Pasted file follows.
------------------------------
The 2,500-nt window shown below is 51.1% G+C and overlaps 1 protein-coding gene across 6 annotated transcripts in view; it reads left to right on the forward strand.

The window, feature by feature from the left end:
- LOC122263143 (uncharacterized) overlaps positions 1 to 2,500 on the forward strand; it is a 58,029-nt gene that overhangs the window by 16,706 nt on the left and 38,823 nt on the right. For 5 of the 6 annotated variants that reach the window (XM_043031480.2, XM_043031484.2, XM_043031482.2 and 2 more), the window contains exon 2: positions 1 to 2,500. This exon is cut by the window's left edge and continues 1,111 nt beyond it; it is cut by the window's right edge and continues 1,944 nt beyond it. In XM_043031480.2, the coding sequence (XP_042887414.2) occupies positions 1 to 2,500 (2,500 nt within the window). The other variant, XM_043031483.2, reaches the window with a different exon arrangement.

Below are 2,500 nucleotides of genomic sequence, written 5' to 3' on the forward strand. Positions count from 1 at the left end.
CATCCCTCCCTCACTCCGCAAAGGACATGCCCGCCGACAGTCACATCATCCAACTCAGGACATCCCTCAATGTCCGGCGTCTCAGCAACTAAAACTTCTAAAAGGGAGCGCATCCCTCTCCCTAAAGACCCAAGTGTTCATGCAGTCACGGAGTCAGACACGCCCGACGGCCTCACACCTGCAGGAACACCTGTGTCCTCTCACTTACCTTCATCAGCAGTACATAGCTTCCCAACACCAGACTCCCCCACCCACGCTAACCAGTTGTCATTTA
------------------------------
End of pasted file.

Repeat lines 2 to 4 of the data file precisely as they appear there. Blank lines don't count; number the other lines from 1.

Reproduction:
The window, feature by feature from the left end:
- LOC122263143 (uncharacterized) overlaps positions 1 to 2,500 on the forward strand; it is a 58,029-nt gene that overhangs the window by 16,706 nt on the left and 38,823 nt on the right. For 5 of the 6 annotated variants that reach the window (XM_043031480.2, XM_043031484.2, XM_043031482.2 and 2 more), the window contains exon 2: positions 1 to 2,500. This exon is cut by the window's left edge and continues 1,111 nt beyond it; it is cut by the window's right edge and continues 1,944 nt beyond it. In XM_043031480.2, the coding sequence (XP_042887414.2) occupies positions 1 to 2,500 (2,500 nt within the window). The other variant, XM_043031483.2, reaches the window with a different exon arrangement.

Below are 2,500 nucleotides of genomic sequence, written 5' to 3' on the forward strand. Positions count from 1 at the left end.